The Lloyd Project | Team Mammut

Friday, March 24, 2017

The Lloyd Project

Recently we were psyched to turn Instagram control over to Steve Lloyd.  He's one of our Utah based athletes and also an incredibly talented photographer.  Here's a recap from the takeover: 
 
 


Day 4 Photo- We visited Alaska for a two week shoot for Powder magazine. We only saw snow and clouds the entire time and while the snow was deep, my hopes for getting some sun had all but vanished. On the last day we were shooting I noticed the clouds were breaking up and it was almost sunset. I scrambled the crew and got our gear as fast as we could. I had looked at this cliff before and thought it was the best option for a sunset shot and so we headed there and set up. This light only lasted maybe 5 minutes and as @samcohen spun off this cliff I popped a flash and that was it, the light was gone. It was incredible how little time we had to pull this off, but meshing the ambient light with a little strobe worked perfectly. Still one of my most favorite shots from the last few years.




Day 6 Photo- Today's photo is from a golden sunrise on Mt Superior with @kevinbrower. Spinning to win on this natural feature. I love the soft lines of this feature combined with the sharpness of the skier.
 

Day 1- I have had the honor of working with Mammut for the past 7 or so years and am really excited to share with you some of my work. First up is one of my favorite shots taken on top of the Pfeifferhorn with good friends @ktmillerphoto, @alex_taran and @brodyleven. As we approached the top of the Pfeiff we could see it was covered in rime and ice. We were there late in the day to catch the light in the couloir and it made for some amazing back light on top. Winds were blowing so hard they couldn’t hear me from even 50 yards away but somehow we communicated enough for them to move into place for this photo. After this we made our way down the couloir for some pretty crappy snow and some good times rapping the mandatory 40 foot cliff. The North West Couloir is a Wasatch Classic and even though the snow was not that great the ambient feel of the adventure was all time. 



Day 2- Hi there @stevelloydphoto here doing an instagram takeover for Mammut. A few years back @deanlords invited me to join the Mammut team at the Ouray ice festival. I had never Ice climbed before but thought it would be a great experience. Turns out I really fell in love with it and have climbed and photographed ice ever since. This shot was taken of my good friends Matt and Sarah park AKA @thebuslife in Joe’s Valley Utah. Desert climbing is like no other. Red rocks, sage, and dirt roads lead to most of these climbs. This climb is called the Spear of Fear (WI4) and doesn’t form most years.  But when its in, it is something special. It really was a treat to climb and photograph this ice.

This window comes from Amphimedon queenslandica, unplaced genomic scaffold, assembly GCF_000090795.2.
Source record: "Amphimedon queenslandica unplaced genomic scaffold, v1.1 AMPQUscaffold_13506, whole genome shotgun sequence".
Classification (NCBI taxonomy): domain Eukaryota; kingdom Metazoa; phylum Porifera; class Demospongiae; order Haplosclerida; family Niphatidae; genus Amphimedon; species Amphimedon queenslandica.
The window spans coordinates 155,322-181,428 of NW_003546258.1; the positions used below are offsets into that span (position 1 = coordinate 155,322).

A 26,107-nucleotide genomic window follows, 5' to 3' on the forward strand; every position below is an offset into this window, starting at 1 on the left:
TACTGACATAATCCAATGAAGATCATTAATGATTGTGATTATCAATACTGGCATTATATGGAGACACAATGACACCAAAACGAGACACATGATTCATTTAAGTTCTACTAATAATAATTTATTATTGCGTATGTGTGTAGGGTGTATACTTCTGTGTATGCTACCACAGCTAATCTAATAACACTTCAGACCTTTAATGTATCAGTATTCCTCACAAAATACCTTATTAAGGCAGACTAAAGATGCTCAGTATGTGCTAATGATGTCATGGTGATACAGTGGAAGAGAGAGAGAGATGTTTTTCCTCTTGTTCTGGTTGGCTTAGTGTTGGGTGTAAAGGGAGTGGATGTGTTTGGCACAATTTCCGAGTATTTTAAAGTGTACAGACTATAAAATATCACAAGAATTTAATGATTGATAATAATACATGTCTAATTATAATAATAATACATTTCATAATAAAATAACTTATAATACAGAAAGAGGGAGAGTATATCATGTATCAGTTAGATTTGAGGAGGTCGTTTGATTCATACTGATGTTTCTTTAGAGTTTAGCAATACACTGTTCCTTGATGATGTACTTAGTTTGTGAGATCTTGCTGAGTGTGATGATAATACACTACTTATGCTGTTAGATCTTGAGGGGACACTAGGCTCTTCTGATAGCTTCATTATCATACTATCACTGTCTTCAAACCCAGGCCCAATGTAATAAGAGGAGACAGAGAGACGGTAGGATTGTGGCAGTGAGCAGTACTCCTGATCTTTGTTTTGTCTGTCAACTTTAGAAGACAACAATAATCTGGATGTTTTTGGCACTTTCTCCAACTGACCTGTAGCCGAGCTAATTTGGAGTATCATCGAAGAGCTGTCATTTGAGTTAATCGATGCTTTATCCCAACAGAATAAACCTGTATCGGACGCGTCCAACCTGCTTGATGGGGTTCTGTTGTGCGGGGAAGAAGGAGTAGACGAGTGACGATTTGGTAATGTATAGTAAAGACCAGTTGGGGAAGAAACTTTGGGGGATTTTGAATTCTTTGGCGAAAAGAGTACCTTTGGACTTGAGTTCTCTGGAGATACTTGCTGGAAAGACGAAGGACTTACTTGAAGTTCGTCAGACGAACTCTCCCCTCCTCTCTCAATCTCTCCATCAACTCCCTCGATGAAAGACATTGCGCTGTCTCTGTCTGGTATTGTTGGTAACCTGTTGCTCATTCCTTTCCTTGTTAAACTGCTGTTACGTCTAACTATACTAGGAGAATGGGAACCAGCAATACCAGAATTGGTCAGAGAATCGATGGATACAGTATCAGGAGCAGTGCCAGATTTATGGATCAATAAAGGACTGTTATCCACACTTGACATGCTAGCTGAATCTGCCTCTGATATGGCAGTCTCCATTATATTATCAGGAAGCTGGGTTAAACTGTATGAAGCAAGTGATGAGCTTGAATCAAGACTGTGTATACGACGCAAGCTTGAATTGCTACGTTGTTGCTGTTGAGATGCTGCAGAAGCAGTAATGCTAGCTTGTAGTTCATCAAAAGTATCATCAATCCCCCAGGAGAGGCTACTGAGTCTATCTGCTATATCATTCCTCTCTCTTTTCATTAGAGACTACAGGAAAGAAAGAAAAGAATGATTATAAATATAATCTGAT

Day 3- The Heart of Darkness is one of the most interesting couloirs in the Wasatch. Crappy skiing, barely wide enough to make a hop turn in, and usually really boney inside. But it makes up for it in ambiance and aesthetics. The walls tower over you hundreds of feet and if you catch it at the right time it glows a brilliant orange color. This is my good friend @ericbalken rapping into the Heart. The late Alex Lowe named this couloir after the novel The Heart Of Darkness and the name couldn’t be more fitting. 



Day 5- The Lone Peak wilderness area holds some the best high alpine skiing in the Wasatch. Last year my friend Matt Wilson and I decided to camp up in Maybird drainage which has massive sawtooth looking walls that flank the cirque. We spend a few days exploring a few of the features out there and came back with a much greater love for the area. Doing day missions is nice because you don’t have to carry camping gear.  But there is something about slowing down, enjoying the mountains and not being in such a hurry that can give you a deeper connection with the mountains. PHOTO @makinlifegood



This shot was taken by @stuckinarut721 as @tonypavlantos and I made our way across Cardiac Ridge and continued to sundial to ice climb a route. The thick fog socked in and made these formations really have some character. Somehow fog can always change the mood to something magical or scary in an instant. In this case it made things magic for me. 

Check out the rest of his portfolio at:
http://www.stevelloydphoto.com
http://stevelloydphoto.wordpress.com/

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